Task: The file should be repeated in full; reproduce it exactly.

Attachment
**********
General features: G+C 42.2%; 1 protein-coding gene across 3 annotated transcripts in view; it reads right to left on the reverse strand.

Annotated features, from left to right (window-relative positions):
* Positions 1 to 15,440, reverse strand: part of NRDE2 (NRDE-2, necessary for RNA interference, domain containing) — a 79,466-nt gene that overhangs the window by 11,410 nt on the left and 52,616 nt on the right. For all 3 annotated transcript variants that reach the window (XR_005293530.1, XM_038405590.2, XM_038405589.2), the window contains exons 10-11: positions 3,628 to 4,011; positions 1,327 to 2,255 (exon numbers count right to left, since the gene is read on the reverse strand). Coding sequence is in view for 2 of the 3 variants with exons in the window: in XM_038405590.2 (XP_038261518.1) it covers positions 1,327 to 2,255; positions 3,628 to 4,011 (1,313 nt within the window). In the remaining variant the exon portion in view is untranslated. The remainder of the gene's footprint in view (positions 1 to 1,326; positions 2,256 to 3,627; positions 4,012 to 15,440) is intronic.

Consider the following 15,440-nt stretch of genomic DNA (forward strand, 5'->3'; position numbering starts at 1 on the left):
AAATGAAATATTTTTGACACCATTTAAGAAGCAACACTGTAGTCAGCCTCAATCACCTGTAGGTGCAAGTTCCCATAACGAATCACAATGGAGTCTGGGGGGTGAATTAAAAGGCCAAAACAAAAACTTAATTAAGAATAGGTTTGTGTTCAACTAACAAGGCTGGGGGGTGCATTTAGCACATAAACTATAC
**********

General features: G+C 42.2%; 1 protein-coding gene across 3 annotated transcripts in view; it reads right to left on the reverse strand.

Annotated features, from left to right (window-relative positions):
* Positions 1 to 15,440, reverse strand: part of NRDE2 (NRDE-2, necessary for RNA interference, domain containing) — a 79,466-nt gene that overhangs the window by 11,410 nt on the left and 52,616 nt on the right. For all 3 annotated transcript variants that reach the window (XR_005293530.1, XM_038405590.2, XM_038405589.2), the window contains exons 10-11: positions 3,628 to 4,011; positions 1,327 to 2,255 (exon numbers count right to left, since the gene is read on the reverse strand). Coding sequence is in view for 2 of the 3 variants with exons in the window: in XM_038405590.2 (XP_038261518.1) it covers positions 1,327 to 2,255; positions 3,628 to 4,011 (1,313 nt within the window). In the remaining variant the exon portion in view is untranslated. The remainder of the gene's footprint in view (positions 1 to 1,326; positions 2,256 to 3,627; positions 4,012 to 15,440) is intronic.

Consider the following 15,440-nt stretch of genomic DNA (forward strand, 5'->3'; position numbering starts at 1 on the left):
AAATGAAATATTTTTGACACCATTTAAGAAGCAACACTGTAGTCAGCCTCAATCACCTGTAGGTGCAAGTTCCCATAACGAATCACAATGGAGTCTGGGGGGTGAATTAAAAGGCCAAAACAAAAACTTAATTAAGAATAGGTTTGTGTTCAACTAACAAGGCTGGGGGGTGCATTTAGCACATAAACTATAC